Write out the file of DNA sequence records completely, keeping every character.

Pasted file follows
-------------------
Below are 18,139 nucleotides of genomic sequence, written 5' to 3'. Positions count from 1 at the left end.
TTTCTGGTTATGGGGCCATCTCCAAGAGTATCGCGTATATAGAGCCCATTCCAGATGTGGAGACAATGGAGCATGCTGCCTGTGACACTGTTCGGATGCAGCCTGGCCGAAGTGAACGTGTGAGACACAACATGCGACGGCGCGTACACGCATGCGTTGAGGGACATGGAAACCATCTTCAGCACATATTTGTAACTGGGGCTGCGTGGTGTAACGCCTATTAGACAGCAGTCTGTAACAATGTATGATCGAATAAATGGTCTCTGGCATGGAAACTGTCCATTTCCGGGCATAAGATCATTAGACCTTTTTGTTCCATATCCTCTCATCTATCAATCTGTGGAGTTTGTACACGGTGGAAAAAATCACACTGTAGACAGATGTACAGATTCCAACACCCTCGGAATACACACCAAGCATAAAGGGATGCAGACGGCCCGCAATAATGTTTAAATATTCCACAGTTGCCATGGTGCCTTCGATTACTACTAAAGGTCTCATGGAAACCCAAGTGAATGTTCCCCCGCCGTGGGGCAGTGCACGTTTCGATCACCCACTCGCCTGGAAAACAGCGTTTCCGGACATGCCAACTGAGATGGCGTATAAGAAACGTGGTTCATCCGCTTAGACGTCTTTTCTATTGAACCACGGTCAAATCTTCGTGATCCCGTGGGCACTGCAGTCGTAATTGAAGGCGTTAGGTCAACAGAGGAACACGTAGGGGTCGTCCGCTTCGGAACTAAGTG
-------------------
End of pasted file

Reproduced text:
Below are 18,139 nucleotides of genomic sequence, written 5' to 3'. Positions count from 1 at the left end.
TTTCTGGTTATGGGGCCATCTCCAAGAGTATCGCGTATATAGAGCCCATTCCAGATGTGGAGACAATGGAGCATGCTGCCTGTGACACTGTTCGGATGCAGCCTGGCCGAAGTGAACGTGTGAGACACAACATGCGACGGCGCGTACACGCATGCGTTGAGGGACATGGAAACCATCTTCAGCACATATTTGTAACTGGGGCTGCGTGGTGTAACGCCTATTAGACAGCAGTCTGTAACAATGTATGATCGAATAAATGGTCTCTGGCATGGAAACTGTCCATTTCCGGGCATAAGATCATTAGACCTTTTTGTTCCATATCCTCTCATCTATCAATCTGTGGAGTTTGTACACGGTGGAAAAAATCACACTGTAGACAGATGTACAGATTCCAACACCCTCGGAATACACACCAAGCATAAAGGGATGCAGACGGCCCGCAATAATGTTTAAATATTCCACAGTTGCCATGGTGCCTTCGATTACTACTAAAGGTCTCATGGAAACCCAAGTGAATGTTCCCCCGCCGTGGGGCAGTGCACGTTTCGATCACCCACTCGCCTGGAAAACAGCGTTTCCGGACATGCCAACTGAGATGGCGTATAAGAAACGTGGTTCATCCGCTTAGACGTCTTTTCTATTGAACCACGGTCAAATCTTCGTGATCCCGTGGGCACTGCAGTCGTAATTGAAGGCGTTAGGTCAACAGAGGAACACGTAGGGGTCGTCCGCTTCGGAACTAAGTG